|I received this book for review long back but was not able to review it, as this is a huge book and going through new provings is a very time-consuming and meticulous task.|
Proving new drugs in homeopathy is always a difficult and time-consuming work. There are very few homeopaths today who are willing to carry on with the work done by Hahnemann, Allen and Hering. There is plethora of information about new homeopathic drugs these days but very few have come through hands which can be relied upon. It is wonderful to see the Dynamis School has such passion and comittment for such a difficult work. Dynamic Provings vol I gave us many useful medicines. Sherr continues his work with the same zeal in volume 2. Dynamic Provings volume 2 is a welcome addition to the collection of new provings.
Dynamic Provings, Vol. 2 contains 841 pages of pure proving data, which after proper editing and clinical verification will enrich the homeopathic materia medica. The provings this volume contains are:
Brassica napus: Rape seed, 54 pages – 11 provers
The provings of Bewick swan and Crack willow were conducted by Penny Stirling and the Pacific Yew by Jake Kiakahe and Richard Pitt, the rest are by Sherr and the Dynamis School. Brassica napus has previously appeared in Dynamic Provings Volume I. Fresh material has been added to this proving from the ‘Magic Prover’, who didn’t participate the first time round. Her experiences and insights make the remedy more useful and exciting to read.
All the provings follow the guidelines given by Jeremy in his previous works. Jeremy says ‘All the provings were Hahnemannian, fully-supervised, double-blind and placebo-controlled’. Each of the provings has a few pages of introduction to the substance and some of its dimensions and natural relationships. These serve as a good starting point towards exploring the medicine further. After that Sherr has included a new tool, which is a collection of significant symptoms of that remedy on one page, to enable a concentrarted overview. He calls it ‘As If One Person’. This new aid will again prove handy in analyzing the maze of symptoms and understanding the outlook of the people concerned with conducting the proving.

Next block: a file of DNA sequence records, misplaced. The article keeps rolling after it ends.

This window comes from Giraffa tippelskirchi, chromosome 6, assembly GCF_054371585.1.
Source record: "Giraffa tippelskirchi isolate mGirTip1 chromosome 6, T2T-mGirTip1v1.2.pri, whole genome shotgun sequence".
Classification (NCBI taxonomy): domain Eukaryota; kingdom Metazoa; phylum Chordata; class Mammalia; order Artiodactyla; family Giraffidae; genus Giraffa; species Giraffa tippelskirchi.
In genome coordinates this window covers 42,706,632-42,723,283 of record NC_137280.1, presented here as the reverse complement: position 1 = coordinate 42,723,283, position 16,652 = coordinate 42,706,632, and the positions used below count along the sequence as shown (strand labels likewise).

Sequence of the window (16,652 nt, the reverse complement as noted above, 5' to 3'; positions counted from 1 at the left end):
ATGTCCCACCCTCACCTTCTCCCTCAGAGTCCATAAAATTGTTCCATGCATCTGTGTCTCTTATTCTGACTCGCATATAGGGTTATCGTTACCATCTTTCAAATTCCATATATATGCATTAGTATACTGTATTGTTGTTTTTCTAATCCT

But not all the provings have the same level of richness and depth. The proving of Salmon is probably the best in this work. I personally feel that the difference in the provings can also arise from the size of the prover-pool. While Salix has been proved by only 7 provers, Salmon has been proved by 25 provers. This great difference in the number of provers makes it a bit difficult to compare all the new provings for their quality and consistency. When provings are being done by the same school, I think the number of provers for each proving can be kept relatively constant.
Editing proving data is a Herculean task and for the most part the work is well edited. There are still some provings that can do with better editing to make them more readable by removing repetitions. There is another question that comes up. Although the provings were double-blind, is the ‘prover no. 32’ idiosyncratic to be giving excellent provings for everything? This probably needs more review by the editors.
In all, Jeremey and his students have done wonderful work by doing and compiling these provings. If not all, some of them will prove to be of great clinical aid in many cases. Cases of Onchorynchus and Brassica can already be found in our literature. The book is beautifully printed on rich gloss paper and will add beauty and value to the book-shelf of every homeopath interested in new provings.